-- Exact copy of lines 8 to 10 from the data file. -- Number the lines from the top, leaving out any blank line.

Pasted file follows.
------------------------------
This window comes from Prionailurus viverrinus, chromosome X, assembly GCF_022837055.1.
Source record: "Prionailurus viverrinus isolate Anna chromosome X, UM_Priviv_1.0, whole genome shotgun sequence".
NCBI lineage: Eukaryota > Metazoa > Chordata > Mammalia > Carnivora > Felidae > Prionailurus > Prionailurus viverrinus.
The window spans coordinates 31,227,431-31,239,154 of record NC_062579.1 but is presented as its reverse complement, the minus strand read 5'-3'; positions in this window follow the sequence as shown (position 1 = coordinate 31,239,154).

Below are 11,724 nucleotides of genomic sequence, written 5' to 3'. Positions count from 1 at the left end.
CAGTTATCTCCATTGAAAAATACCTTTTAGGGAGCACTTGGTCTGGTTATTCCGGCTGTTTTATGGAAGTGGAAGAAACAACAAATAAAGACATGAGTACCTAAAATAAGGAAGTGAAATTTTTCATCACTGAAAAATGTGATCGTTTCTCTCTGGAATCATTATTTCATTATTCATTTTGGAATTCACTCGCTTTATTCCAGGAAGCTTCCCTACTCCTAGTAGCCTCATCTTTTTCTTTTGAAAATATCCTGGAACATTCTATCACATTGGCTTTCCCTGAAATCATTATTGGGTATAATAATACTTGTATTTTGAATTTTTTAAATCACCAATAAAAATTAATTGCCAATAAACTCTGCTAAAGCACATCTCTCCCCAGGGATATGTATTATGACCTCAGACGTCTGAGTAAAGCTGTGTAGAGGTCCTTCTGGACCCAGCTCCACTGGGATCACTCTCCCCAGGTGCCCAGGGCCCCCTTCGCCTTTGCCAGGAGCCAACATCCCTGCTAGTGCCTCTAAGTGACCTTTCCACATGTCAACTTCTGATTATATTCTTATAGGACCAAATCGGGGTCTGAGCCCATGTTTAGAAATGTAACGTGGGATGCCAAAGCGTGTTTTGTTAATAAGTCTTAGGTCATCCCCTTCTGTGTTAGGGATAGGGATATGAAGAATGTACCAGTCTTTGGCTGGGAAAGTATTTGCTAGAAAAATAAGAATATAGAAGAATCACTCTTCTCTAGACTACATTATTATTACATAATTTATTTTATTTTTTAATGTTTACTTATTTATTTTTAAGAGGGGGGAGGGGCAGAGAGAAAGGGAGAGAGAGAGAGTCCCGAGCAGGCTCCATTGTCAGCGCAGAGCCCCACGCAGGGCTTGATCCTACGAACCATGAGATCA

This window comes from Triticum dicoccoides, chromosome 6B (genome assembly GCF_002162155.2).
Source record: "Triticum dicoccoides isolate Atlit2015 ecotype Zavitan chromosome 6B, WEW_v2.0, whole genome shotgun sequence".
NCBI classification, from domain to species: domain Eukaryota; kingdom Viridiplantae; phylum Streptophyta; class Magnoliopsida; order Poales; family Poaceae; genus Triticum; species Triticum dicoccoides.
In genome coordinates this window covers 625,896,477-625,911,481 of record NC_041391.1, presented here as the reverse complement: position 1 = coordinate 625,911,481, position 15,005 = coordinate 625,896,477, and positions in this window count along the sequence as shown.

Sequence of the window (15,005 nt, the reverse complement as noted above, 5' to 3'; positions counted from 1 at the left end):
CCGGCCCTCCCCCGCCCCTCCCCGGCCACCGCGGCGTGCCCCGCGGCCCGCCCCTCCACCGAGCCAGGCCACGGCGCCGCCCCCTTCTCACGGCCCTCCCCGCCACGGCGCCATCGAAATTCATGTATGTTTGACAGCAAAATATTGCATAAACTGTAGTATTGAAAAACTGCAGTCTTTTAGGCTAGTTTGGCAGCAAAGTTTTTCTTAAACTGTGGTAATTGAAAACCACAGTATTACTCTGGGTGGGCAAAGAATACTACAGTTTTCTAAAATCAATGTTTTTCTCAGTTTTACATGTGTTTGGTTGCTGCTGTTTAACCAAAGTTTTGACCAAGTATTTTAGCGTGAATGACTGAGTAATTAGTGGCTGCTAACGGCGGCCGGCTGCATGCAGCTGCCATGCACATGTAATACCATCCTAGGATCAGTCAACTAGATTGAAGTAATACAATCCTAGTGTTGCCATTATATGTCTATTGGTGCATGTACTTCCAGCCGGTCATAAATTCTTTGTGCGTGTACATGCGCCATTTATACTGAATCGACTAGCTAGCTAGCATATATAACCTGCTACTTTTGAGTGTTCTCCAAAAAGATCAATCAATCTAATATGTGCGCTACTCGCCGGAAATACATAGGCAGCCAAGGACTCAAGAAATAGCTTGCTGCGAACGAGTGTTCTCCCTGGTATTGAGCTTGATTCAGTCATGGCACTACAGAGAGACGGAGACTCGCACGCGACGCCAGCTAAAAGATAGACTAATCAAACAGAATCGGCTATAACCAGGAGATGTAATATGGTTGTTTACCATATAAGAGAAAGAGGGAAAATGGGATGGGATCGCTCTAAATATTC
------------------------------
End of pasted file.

Source record: "Triticum dicoccoides isolate Atlit2015 ecotype Zavitan chromosome 6B, WEW_v2.0, whole genome shotgun sequence".
NCBI classification, from domain to species: domain Eukaryota; kingdom Viridiplantae; phylum Streptophyta; class Magnoliopsida; order Poales; family Poaceae; genus Triticum; species Triticum dicoccoides.
In genome coordinates this window covers 625,896,477-625,911,481 of record NC_041391.1, presented here as the reverse complement: position 1 = coordinate 625,911,481, position 15,005 = coordinate 625,896,477, and positions in this window count along the sequence as shown.